A worrying decline in population has led officials to deem one area of the Great Smoky Mountains National Park closed for the conservation of bats, in order to help halt the tremendous decrease due to both disease and average visitors hiking through caves.
It has been considered a highly important issue within the last five years, after wildlife official, Bill Stiver, confirmed the presence of white-nose syndrome (WNS) within the Whiteoak Sink area, now closed to the public. It’s a fungal infection attacking cold blooded animals, and presents itself with white growth on their nose, wings and tail.
The infection affects the skin tissue of the bats, causing irritation and disturbing their hibernation sleep during the winter, which it’s vital for them to pass through without interruption. One single bat can eat between 3,000 and 6,000 insects per night, but that crucial food source is not present within the cold months of winter.
Without any means to feed themselves, the awakened bats soon perish, which makes it all the more imperative that they survive their hibernation period sleeping. However, both WNS and hikers disturbing their slumber in caves had caused a 80% decline in their population since 2010.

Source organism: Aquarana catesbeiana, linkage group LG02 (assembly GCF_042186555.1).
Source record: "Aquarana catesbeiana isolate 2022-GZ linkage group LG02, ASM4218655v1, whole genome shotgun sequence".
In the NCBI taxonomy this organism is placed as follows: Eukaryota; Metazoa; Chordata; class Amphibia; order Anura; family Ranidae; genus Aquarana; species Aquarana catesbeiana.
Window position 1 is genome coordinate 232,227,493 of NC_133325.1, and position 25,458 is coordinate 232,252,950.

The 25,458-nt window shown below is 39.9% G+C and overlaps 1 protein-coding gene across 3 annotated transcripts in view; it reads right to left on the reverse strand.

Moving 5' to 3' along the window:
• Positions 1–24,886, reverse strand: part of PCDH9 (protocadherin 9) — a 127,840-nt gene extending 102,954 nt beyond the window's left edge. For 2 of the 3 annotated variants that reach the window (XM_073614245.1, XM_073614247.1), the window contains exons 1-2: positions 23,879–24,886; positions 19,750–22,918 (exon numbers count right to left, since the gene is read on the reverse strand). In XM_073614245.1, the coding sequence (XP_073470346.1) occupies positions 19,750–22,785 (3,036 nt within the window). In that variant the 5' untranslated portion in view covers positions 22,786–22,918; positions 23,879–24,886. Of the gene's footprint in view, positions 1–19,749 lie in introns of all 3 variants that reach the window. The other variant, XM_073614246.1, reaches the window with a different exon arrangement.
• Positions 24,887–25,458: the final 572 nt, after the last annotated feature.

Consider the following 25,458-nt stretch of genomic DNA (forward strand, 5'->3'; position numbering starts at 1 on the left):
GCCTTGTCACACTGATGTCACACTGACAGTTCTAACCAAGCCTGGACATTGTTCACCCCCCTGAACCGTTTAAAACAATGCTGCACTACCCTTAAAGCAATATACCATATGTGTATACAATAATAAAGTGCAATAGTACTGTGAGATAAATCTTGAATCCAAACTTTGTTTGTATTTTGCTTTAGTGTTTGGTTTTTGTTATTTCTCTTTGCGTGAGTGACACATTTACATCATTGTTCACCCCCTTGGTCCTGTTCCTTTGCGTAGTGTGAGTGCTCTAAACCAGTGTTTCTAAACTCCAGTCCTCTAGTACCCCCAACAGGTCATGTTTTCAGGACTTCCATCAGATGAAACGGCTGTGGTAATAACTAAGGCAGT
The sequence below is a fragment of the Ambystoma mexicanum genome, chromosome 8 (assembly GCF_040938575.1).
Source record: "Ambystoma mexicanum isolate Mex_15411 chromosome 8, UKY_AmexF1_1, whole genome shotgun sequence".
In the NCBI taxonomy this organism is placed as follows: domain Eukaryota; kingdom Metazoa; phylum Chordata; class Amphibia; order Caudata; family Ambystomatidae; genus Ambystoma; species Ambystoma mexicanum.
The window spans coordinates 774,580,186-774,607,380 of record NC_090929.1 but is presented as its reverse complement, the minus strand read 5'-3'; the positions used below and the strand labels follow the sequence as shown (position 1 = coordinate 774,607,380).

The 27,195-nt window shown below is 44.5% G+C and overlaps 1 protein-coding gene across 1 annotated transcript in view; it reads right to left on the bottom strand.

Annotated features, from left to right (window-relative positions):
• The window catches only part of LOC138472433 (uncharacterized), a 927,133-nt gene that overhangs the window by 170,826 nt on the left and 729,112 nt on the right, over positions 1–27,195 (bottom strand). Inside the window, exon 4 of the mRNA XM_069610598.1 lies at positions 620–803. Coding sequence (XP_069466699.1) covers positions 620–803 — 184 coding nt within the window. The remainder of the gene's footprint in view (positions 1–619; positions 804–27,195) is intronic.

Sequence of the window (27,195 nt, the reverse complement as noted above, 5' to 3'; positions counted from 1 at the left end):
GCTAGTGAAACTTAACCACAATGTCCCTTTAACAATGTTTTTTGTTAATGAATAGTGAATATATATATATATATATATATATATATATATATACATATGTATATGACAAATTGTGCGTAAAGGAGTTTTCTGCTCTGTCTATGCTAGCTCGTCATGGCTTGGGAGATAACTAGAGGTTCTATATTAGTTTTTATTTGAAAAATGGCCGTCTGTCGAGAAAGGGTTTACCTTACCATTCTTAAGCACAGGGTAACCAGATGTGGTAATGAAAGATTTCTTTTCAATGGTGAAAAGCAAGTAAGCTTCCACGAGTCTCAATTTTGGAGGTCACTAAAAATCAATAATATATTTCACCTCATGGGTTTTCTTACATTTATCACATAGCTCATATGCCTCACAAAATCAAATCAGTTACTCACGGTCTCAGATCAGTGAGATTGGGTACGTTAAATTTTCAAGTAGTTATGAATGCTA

The devastating impact has led wildlife officials and park biologist to close down 16 caves and two mines to the public in 2009, in order to make sure that the bats could proceed through their natural stage in their life without being disturbed. Furthermore, it’s a preventive measure to make sure that humans will not be spreading the disease from one cave to another.
It has not been deemed as a dangerous disease to visitors, but it’s reportedly transmitted through a bite, which holds the risk of rabies in itself. That should be enough of a warning for the population to cease their interaction or contact with bats, so they can both save themselves the risk of the disease and spreading it further to other bats.
The fungal infection can cause erratic behavior in the mammals, haphazard flying even during the day or winter, including diving down toward people.
There are 11 species currently roaming around the caves and grounds of the National Park, including the endangered Indiana bat and the Rafinesque’s big-eared bat, which is also on the list of species currently under the worries of Tennessee and North Carolina for their drop in population.
The Whiteoak Sink area, which is often accessible to hikers through the Schoolhouse Gap and Turkeypen Ridge Trail, between Townsend and Cades Cove, will be closed from September to March 31st, 2016.
The Department of Health and Human Services recommends that humans should not come into contact with the bats, in order to both protect the winged animals and themselves from potential diseases.
Image source: applcc.org